General solutions of trigonometric equations are given by:

If $\sin(x) = \sin(y)$, then $x = n \pi + (-1)^ny$
If $\cos(x) = \cos(y)$, then $x = 2n \pi \pm y$

If we consider an example,

$$ \sin(x) = \sin(30^\circ) \\ \implies x = n \pi + (-1)^n30^\circ \\ [where \pi=180^\circ] $$ which can be worked out for the values of n from -1 to 10, which are

$$\begin{array}{cc} n&x (\text{degrees})\\ -1&-210\\ 0&30\\ 1&150\\ 2&390\\ 3&510\\ 4&750\\ 5&870\\ 6&1110\\ 7&1230\\ 8&1470\\ 9&1590\\ 10&1830\\ \end{array} $$

Now $$ \sin(x)=\sin(30^\circ)=\cos(60^\circ) \\ \implies \sqrt{1-\cos^2x} = cos(60^\circ) \\ \implies 1-\cos^2x = (\frac{1}{2})^2 \\ \implies \cos^2x = 1 - (\frac{1}{2})^2 = \frac{3}{4} \\ \implies \cos(x) = \frac{\sqrt{3}}{2} = \cos(30^\circ) $$

So for $\cos(x) = \cos(30^\circ)$, we have $$x = 2n\pi \pm 30^\circ$$

Solving for values yields

$$\begin{array}{cc} n&x (\text{degrees})\\ -1&-390,330\\ 0&-30,30\\ 1&330,390\\ 2&690,750\\ 3&1050,1110\\ 4&1410, 1470\\ 5&1770, 1830\\ 6&2130,2190\\ 7&2490,2550\\ 8&2850, 2910\\ 9&3210,3270\\ 10&3570,3630\\ \end{array} $$

If you compare the two, you'll find that only some of the values exist in both solutions, and they both have values that don't exist in the other value set.

I was expecting both of these to be exactly equal. What is the cause of this inconsistency?

One "practical" answer that I was able to come up with is :

If you're provided with the information that $\sin(x) = \sin(30^\circ)$, AND $\cos(x) = \cos(30^\circ)$, then both those conditions would invalidate the extra results in both value sets (since those values will satisfy only one equation),

Which leads me to the conclusion that both statements $\sin(x) = \sin(30^\circ)$ and $\cos(x) = \cos(30^\circ)$ are not equivalent.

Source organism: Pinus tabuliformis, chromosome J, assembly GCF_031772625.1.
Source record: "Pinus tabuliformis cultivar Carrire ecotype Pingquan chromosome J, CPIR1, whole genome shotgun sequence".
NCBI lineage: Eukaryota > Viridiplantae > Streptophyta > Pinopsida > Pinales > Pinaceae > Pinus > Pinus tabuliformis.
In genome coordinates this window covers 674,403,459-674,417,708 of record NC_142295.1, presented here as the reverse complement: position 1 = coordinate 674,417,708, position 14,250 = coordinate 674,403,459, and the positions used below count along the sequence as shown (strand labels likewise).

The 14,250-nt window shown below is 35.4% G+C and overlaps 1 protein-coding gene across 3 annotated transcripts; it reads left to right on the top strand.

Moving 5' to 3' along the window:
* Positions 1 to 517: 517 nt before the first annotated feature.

But does that mean there's a fault in the conversion of equation from sin terms to cos terms?

If so, how could I start with $\sin(x)=\sin(y)$, correctly convert these to cosine terms and proceed to get the the same results as I would with sin terms?

  • $\begingroup$ It is because you take square root of $cos^2(x)$, assuming $cos(x)$ is positive. $\endgroup$ – crbah Mar 11 '16 at 13:30
  • $\begingroup$ Angles should be in radians: nπ+30° is inconsistent. $\endgroup$ – Bernard Mar 11 '16 at 13:48
  • $\begingroup$ @Bernard fixed that technicality $\endgroup$ – Peeyush Kushwaha Mar 21 '16 at 6:41
  • $\begingroup$ @corbah You are correct. Upon considering the negative values, they give the solutions for x that positive values didn't, e.g. $x = 210^\circ$. However, all the extra values, they'll just simply have to be rejected because they didn't fit the original equation of sin x = sin 30deg, correct? $\endgroup$ – Peeyush Kushwaha Mar 21 '16 at 6:47
  • $\begingroup$ @Bernard - Actually, it's no more inconsistent than writing 3ft + 4 in is inconsistent. $\endgroup$ – steven gregory Jan 1 at 16:49

Its best in situations like this to think in terms of the unit circle.

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$\sin x=\sin y,x=n\pi+(-1)^ny$ where $n$ is any integer

For even $n=2m$(say) $x=2m\pi+y\ \ \ \ (1)$

For odd $n=2m+1$(say) $x=(2m+1)\pi-y$

Now let $X=\dfrac\pi2-x, Y=\dfrac\pi2-y\implies\cos x=\cos y$

$(1)\implies\dfrac\pi2-X=2m\pi+\dfrac\pi2-Y\iff X=-2m\pi+Y$

$(2)\implies\dfrac\pi2-X=(2m+1)\pi-\left(\dfrac\pi2-Y\right)\iff X=-2m\pi-Y$

which is same as $$\cos X=\cos Y\implies X=2r\pi\pm Y$$ where $r$ is any integer


A) If $\sin(x) = \sin(y)$, then $x = n \pi + (-1)^ny$
B) If $\cos(x) = \cos(y)$, then $x = 2n \pi \pm y$

A) and B) are given different independent problems and so they need not be consistent.


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